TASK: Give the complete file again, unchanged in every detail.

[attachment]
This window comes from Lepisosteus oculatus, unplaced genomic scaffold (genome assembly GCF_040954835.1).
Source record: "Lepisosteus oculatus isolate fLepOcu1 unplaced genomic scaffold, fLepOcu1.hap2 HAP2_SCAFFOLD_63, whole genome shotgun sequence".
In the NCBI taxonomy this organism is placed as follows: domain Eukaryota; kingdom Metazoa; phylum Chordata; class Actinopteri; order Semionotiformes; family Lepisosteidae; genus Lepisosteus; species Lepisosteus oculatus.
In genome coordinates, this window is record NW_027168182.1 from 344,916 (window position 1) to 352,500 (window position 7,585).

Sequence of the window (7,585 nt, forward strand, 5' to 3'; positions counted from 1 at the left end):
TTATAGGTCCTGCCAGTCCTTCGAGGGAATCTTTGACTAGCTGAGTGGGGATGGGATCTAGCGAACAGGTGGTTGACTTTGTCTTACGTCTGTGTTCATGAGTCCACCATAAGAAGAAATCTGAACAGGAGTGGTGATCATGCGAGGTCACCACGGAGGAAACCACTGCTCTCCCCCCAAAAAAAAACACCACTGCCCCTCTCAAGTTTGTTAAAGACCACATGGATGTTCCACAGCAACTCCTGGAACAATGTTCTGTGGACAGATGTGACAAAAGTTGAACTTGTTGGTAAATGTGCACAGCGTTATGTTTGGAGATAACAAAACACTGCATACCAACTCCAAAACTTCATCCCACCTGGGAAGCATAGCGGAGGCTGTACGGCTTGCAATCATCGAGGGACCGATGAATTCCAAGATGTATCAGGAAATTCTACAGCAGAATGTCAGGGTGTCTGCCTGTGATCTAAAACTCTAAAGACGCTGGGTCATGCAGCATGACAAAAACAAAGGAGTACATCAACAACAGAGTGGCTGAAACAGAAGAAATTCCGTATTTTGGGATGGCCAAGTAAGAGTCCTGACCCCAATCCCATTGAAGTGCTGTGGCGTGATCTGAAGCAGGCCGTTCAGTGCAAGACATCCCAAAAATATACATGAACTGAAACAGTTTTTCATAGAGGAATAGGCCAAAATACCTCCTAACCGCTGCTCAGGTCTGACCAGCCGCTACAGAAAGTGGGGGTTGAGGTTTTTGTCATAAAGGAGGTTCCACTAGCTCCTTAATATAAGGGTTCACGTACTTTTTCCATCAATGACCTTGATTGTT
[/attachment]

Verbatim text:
This window comes from Lepisosteus oculatus, unplaced genomic scaffold (genome assembly GCF_040954835.1).
Source record: "Lepisosteus oculatus isolate fLepOcu1 unplaced genomic scaffold, fLepOcu1.hap2 HAP2_SCAFFOLD_63, whole genome shotgun sequence".
In the NCBI taxonomy this organism is placed as follows: domain Eukaryota; kingdom Metazoa; phylum Chordata; class Actinopteri; order Semionotiformes; family Lepisosteidae; genus Lepisosteus; species Lepisosteus oculatus.
In genome coordinates, this window is record NW_027168182.1 from 344,916 (window position 1) to 352,500 (window position 7,585).

Sequence of the window (7,585 nt, forward strand, 5' to 3'; positions counted from 1 at the left end):
TTATAGGTCCTGCCAGTCCTTCGAGGGAATCTTTGACTAGCTGAGTGGGGATGGGATCTAGCGAACAGGTGGTTGACTTTGTCTTACGTCTGTGTTCATGAGTCCACCATAAGAAGAAATCTGAACAGGAGTGGTGATCATGCGAGGTCACCACGGAGGAAACCACTGCTCTCCCCCCAAAAAAAAACACCACTGCCCCTCTCAAGTTTGTTAAAGACCACATGGATGTTCCACAGCAACTCCTGGAACAATGTTCTGTGGACAGATGTGACAAAAGTTGAACTTGTTGGTAAATGTGCACAGCGTTATGTTTGGAGATAACAAAACACTGCATACCAACTCCAAAACTTCATCCCACCTGGGAAGCATAGCGGAGGCTGTACGGCTTGCAATCATCGAGGGACCGATGAATTCCAAGATGTATCAGGAAATTCTACAGCAGAATGTCAGGGTGTCTGCCTGTGATCTAAAACTCTAAAGACGCTGGGTCATGCAGCATGACAAAAACAAAGGAGTACATCAACAACAGAGTGGCTGAAACAGAAGAAATTCCGTATTTTGGGATGGCCAAGTAAGAGTCCTGACCCCAATCCCATTGAAGTGCTGTGGCGTGATCTGAAGCAGGCCGTTCAGTGCAAGACATCCCAAAAATATACATGAACTGAAACAGTTTTTCATAGAGGAATAGGCCAAAATACCTCCTAACCGCTGCTCAGGTCTGACCAGCCGCTACAGAAAGTGGGGGTTGAGGTTTTTGTCATAAAGGAGGTTCCACTAGCTCCTTAATATAAGGGTTCACGTACTTTTTCCATCAATGACCTTGATTGTT